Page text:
And importantly, the Mavic Air has lots of cool new features, like SmartCapture, meaning you can launch and fly the Mavic Air using hand gestures and then take photos and videos as you like. No doubt this will have a lot of appeal to photographers and video producers who like to be in the picture themselves! RRP $1299.

For more information, visit www.dji.com.

One of the challenges of using super-telephoto lenses is their size and weight. Even with weightlifter arms, holding a 400mm f2.8 or 600mm f4 for long periods of time gets pretty tiring, so much so that many photographers have opted for the lighter 100-400mm and similar zooms. While these zooms are remarkable for their size and price, they don't quite provide the sharpness and clarity of a super-telephoto.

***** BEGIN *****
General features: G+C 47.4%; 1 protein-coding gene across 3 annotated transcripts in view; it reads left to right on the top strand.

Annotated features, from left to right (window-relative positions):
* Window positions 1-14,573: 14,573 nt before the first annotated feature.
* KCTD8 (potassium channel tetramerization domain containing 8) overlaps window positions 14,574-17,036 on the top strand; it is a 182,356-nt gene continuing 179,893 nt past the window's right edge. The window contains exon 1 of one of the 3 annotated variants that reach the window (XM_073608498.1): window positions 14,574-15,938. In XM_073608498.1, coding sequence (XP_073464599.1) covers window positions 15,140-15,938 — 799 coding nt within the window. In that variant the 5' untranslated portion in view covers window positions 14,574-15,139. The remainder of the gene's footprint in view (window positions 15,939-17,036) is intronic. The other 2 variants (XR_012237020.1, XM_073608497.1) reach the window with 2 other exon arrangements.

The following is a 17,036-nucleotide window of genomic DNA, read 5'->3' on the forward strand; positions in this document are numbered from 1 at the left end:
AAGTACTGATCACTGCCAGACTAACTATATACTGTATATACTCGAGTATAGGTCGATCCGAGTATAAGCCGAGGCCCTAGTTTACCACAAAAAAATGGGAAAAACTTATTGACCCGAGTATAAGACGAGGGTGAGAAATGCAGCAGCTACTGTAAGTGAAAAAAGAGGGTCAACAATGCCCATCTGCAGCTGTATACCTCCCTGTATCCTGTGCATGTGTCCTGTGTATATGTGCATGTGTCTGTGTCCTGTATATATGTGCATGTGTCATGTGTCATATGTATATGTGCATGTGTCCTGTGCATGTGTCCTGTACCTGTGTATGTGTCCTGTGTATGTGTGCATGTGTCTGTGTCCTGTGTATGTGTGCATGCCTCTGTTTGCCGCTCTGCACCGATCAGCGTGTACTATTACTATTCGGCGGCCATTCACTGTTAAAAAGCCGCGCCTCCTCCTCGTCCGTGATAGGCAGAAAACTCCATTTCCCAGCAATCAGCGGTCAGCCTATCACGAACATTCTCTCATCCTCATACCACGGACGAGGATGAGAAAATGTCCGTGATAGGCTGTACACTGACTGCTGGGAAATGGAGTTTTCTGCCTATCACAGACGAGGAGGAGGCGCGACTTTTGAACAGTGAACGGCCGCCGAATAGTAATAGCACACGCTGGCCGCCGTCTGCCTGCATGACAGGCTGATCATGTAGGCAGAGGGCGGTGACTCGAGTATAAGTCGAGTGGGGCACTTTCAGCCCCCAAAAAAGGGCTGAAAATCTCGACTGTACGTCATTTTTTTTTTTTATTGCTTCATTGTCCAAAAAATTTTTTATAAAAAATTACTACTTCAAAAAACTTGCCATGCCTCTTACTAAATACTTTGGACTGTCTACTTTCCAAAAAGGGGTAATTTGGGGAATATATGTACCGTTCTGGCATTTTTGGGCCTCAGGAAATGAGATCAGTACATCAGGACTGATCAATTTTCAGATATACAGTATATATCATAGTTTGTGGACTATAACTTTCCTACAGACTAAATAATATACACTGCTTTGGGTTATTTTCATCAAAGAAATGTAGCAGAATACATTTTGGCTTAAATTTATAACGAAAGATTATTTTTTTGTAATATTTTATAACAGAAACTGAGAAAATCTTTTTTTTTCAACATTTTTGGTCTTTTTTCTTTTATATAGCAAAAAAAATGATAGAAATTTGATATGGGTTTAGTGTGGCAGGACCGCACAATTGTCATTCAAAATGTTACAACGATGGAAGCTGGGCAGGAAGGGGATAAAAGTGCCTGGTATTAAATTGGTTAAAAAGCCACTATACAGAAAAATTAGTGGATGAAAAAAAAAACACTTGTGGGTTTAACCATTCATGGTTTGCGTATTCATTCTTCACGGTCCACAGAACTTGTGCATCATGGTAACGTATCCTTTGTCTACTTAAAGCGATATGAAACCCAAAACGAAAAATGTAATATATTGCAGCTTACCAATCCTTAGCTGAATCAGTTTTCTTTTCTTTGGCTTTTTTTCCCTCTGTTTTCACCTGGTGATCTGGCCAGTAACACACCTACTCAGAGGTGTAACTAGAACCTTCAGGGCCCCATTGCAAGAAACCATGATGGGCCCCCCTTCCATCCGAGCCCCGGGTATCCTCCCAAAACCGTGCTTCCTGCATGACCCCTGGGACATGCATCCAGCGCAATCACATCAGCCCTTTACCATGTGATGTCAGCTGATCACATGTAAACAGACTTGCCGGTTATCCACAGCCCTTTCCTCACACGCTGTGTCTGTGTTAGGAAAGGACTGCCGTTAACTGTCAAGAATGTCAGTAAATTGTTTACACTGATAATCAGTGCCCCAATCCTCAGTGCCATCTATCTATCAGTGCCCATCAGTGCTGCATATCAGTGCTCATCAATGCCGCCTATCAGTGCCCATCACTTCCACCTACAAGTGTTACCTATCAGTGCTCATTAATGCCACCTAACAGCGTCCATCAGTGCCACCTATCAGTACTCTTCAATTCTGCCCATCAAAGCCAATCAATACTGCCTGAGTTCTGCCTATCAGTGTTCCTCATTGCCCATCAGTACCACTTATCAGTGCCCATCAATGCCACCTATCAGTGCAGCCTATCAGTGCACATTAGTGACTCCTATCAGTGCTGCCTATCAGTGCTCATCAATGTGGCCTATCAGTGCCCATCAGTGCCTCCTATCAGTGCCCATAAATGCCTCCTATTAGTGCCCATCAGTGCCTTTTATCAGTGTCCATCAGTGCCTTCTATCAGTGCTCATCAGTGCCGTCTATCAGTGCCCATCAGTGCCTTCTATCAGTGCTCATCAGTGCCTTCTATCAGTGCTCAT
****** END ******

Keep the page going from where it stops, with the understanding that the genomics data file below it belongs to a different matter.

So, what if someone could design a super-telephoto that is a lot lighter? Would that solve the problem? You bet!

Canon has released not one, but two lightweight super-telephotos, the EF 400mm f2.8L IS III USM and the EF 600mm f4L IS III USM. Both are claimed to be the world’s lightest in their class, making them ideal for action and wildlife photography.

In addition to weight, super-telephotos have to be kept incredibly still to ensure sharp images – or you use fast shutter speeds to compensate. Then again, the five-stop Image Stabilizer (IS) technology in these new lenses will let you shoot hand-held, as camera shake is significantly reduced.